The proponents of affirmative consent are quietly pushing forward with their offensive in the sex wars. The national media briefly and intensely debated the “yes means yes” standard for sexual assault in 2014, when California Governor Jerry Brown signed a bill mandating that colleges across the state require that students receive ongoing, affirmative consent for every act at every phase of every sexual encounter. Then New York followed suit without attracting very much press, and the influential American Law Institute started to mull endorsing the standard for colleges across the country.
The latest: Connecticut legislators have recently taken up again the fight to make the Constitution State adopt an affirmative consent policy for college campuses. An effort last year to establish this policy was unsuccessful; if it works this year, Connecticut will be the third state in the country to adopt this rule for college students. The Hartford Courant explains:
The concept, known as “affirmative consent,” shifts the burden of proof in disciplinary cases from victim to perpetrator. Instead of requiring a victim to prove that she or he said no to sexual contact, the policy requires a school’s disciplinary board to determine whether there was an unambiguous and voluntary agreement to engage in sexual activity. If not, a student could be expelled or subject to another punishment.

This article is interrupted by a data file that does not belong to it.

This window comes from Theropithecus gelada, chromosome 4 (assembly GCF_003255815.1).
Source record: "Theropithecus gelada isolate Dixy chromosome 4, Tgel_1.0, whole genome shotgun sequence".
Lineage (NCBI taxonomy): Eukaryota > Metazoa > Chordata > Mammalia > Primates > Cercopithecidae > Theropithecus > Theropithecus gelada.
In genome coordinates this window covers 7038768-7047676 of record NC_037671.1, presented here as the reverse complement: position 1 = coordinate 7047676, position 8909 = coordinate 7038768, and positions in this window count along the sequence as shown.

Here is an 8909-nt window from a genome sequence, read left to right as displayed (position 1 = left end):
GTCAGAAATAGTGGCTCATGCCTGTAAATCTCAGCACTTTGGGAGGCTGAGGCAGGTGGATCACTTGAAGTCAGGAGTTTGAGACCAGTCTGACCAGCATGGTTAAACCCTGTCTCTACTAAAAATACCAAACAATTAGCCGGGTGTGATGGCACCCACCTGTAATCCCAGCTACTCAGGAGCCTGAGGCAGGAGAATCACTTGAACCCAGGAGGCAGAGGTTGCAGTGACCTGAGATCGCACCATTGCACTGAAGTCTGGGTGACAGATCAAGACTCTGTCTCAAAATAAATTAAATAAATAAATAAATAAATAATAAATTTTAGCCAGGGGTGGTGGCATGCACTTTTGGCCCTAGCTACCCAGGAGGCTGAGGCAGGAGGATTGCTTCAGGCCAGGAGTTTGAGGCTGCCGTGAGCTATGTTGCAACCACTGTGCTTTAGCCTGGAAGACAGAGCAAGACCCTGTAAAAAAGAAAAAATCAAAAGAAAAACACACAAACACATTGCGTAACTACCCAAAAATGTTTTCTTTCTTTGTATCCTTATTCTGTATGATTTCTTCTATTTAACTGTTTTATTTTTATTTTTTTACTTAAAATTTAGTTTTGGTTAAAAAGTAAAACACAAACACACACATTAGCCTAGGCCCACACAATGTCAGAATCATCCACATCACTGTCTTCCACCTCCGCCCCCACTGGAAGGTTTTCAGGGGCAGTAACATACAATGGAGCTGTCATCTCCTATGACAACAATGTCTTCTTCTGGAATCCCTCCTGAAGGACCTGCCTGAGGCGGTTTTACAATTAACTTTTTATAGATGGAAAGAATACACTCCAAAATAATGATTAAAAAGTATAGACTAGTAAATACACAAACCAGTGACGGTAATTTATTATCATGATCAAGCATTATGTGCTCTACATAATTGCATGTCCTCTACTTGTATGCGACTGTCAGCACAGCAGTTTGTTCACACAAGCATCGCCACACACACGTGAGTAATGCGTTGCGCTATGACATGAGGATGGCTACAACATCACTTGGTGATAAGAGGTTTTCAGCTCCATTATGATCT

Such policies “create a safer campus environment for students to come forward after an assault,” said Maddie Granato, a policy associate with the Connecticut Women’s Education and Legal Fund.
What is currently taking place is nothing short of a revolution in the meaning of rape, consent, and due process of law. Though it’s currently confined to campuses, don’t expect this movement to stay that way. After all, it doesn’t make sense for state legislatures to mandate one definition of sexual assault for 22 year-old college students and another for 22 year-olds who are out in the workforce. There have already been some discussion of applying standards like “yes means yes” outside of the campus context, and we fully expect efforts to do so to get more aggressive if and when the campus takeover becomes complete.
As we’ve said before, affirmative consent proponents clearly have the best of intentions: They are trying to combat sexual assault. Additionally, one could also see affirmative consent as a way to attempt to level the playing field in a post-sexual revolution campus romantic scene that all too often seems to conform primarily to the interests and desires of unrestrained young men. But “yes means yes” is no solution at all. The rule is simply unworkable: Many ordinary sexual encounters would run afoul of the standard, if interpreted literally. Moreover, a presumption of guilt—requiring the accused to prove his innocence—is incompatible with American principles of due process of law. Hopefully citizens of the Constitution State, of all places, will recognize this, and urge their representatives to say “no” to “yes means yes.”